Batteries (I used 1.5v, but a 9v or a 12v would work fine if you have the right bulbs)
Flashlight bulbs
Bulb holders (you can make your own out of thumbtacks, wire, and a small piece of wood)
Alligator clips -or- two pencils with thumbtacks inserted into the eraser and wire wrapped around the end
Insulated wire
Items to check for conductivity (coins, nails, plastic, styrofoam, wood, cloth, paper clips, etc.)


Since most of the students will have little or no experience with electricity, begin by explaining a few terms such as voltage, current, conductivity, insulators, and capacitor.  The analogy I like to use for younger students is comparing electricity to a water hose (it's not exact, but it's an easy way for them to picture it).  The pressure in the water hose is the voltage.  If you turn the water hose up, it has a higher pressure.  If you have more voltage, you have a higher "pressure."  Current is comparable to the width of the hose.  The wider the hose, the more water goes through it.  The more current, the more electricity can flow.  A capacitor is like a water tank and can be simply described as a battery, since it stores electricity.  If the students know what electrons are, draw a picture showing how they "bump" into each other moving only short distances.  The higher the conductivity, the more collisions occur.

Enough talk...let's test something!
The first experiment involves testing the conductivity of items.  Have the students write down which items they think are conductive on the "scientific method" sheet.  Using the battery, bulbs, and alligator clips, create a circuit.  Have each of the groups test a metal object to ensure each of the circuits is active.  Then let each group test the objects and see how they compare to their initial guesses.  Make sure you have multiple types of coins, because many of the students will assume that all metals conduct electricity equally.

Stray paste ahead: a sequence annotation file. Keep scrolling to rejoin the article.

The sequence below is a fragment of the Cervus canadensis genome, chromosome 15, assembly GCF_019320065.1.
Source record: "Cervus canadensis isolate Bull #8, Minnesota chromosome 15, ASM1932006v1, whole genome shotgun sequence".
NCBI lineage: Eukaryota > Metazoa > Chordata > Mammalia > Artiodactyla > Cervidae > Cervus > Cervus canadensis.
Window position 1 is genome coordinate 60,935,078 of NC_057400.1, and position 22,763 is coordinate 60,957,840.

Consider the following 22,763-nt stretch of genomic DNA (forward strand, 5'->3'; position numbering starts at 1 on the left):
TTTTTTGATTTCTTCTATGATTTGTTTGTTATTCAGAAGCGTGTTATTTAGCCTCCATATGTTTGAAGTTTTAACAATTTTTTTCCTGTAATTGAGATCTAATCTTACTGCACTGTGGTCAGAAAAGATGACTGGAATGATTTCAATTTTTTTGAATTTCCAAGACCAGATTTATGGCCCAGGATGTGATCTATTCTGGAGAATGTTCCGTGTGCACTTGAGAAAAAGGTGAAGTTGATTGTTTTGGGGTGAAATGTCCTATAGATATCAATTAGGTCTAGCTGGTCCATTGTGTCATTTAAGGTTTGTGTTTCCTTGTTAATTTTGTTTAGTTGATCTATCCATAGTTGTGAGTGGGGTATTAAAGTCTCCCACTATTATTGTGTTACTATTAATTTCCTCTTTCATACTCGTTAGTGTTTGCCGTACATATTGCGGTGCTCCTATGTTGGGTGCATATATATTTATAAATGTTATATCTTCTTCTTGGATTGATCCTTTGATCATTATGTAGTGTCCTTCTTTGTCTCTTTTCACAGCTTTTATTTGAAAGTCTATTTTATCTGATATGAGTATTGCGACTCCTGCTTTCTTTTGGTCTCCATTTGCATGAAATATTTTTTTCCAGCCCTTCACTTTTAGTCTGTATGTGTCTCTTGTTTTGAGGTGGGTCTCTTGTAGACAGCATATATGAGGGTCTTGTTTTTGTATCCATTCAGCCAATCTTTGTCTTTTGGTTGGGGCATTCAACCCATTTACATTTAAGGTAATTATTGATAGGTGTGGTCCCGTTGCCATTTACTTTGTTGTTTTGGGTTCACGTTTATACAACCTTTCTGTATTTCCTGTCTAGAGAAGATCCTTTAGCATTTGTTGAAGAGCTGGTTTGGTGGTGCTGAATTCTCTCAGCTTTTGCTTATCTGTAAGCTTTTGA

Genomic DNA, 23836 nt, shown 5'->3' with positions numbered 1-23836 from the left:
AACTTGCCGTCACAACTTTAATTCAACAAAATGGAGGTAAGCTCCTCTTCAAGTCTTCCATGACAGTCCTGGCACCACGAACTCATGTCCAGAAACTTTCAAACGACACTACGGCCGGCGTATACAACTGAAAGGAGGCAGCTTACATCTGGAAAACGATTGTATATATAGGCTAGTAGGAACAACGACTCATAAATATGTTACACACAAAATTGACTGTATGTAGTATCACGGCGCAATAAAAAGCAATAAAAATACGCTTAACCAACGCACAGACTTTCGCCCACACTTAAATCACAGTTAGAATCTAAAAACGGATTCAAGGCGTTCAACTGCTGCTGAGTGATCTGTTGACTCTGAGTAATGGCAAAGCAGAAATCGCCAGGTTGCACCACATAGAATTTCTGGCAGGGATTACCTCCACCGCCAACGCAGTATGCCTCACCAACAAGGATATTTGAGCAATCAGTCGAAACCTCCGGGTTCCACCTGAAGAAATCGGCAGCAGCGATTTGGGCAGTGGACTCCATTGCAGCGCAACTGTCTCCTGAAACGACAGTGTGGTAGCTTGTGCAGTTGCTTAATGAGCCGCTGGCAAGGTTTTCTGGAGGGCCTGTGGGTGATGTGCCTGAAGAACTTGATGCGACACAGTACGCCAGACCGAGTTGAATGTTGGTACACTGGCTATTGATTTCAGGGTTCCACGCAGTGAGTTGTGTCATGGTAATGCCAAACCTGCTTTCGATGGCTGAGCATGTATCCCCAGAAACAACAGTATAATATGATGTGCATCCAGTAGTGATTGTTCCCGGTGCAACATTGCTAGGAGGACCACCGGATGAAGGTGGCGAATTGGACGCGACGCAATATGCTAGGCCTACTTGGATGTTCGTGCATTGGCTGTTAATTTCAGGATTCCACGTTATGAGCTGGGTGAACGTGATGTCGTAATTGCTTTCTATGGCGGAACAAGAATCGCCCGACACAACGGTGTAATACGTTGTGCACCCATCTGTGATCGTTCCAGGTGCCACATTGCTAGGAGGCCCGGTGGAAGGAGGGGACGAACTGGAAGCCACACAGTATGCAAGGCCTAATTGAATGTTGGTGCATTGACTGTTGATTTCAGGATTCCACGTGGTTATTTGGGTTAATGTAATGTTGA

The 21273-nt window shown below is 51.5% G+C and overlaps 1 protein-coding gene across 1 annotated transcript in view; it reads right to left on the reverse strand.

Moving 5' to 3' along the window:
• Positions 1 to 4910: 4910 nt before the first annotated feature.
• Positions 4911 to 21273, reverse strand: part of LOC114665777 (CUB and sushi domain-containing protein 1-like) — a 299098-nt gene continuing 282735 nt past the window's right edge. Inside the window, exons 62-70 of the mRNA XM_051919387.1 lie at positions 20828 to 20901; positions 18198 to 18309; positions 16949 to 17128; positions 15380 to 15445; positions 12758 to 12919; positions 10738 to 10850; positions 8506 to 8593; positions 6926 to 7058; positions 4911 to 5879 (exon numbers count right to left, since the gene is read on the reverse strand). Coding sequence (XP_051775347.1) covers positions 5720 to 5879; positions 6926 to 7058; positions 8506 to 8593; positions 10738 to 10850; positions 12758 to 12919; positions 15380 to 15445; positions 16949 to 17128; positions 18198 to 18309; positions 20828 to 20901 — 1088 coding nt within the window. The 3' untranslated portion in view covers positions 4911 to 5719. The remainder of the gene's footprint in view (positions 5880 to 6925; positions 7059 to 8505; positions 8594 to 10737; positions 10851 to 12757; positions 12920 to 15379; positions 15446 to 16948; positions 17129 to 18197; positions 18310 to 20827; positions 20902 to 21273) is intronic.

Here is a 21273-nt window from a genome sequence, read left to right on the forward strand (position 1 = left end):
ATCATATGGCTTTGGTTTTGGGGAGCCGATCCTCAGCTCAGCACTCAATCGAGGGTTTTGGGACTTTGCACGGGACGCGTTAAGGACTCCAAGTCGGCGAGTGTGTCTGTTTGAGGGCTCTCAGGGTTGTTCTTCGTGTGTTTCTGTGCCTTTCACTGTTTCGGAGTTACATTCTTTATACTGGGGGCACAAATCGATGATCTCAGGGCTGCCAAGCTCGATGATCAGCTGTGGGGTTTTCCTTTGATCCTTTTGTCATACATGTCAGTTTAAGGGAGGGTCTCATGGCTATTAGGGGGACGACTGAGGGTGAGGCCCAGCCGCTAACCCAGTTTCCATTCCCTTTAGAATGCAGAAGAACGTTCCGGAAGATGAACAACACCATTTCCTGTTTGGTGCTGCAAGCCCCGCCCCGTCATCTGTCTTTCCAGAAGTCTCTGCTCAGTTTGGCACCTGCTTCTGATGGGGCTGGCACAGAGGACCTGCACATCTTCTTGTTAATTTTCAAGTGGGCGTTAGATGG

Series vs. parallel circuits
Now, have the students connect another bulb to the circuit and see if they can get both bulbs to light up.  Many will notice that the bulbs will become dimmer when both are connected.  Ask them to explain why.  If you wish, and it's an advanced group, you might want to explain Ohm's law.  When completed, tell the students that they have created a circuit that is in series.  Now ask them to unscrew one of the bulbs.  What happens?  How would this be a problem if the electrical system in your home were hooked up this way?  Next, ask them to see if they can find another way to hook up the circuit so that when one bulb is unscrewed, the other bulb stays lit.  Walk around and help the students only if they become really frustrated.  In most cases, one of the groups will find a way to put the circuit in parallel.  You can then have members of that group walk around and help the other groups.

A side project for motivated students
Lake Linden Elementary purchased numerous crystal set radios.  These radios have easy-to-use instructions and checklists that would be wonderful science projects for gifted or motivated students.  No soldering is required, and little supervision would be needed.  You might have to explain what a diode or variable capacitor is.

Shawn Len, 2000.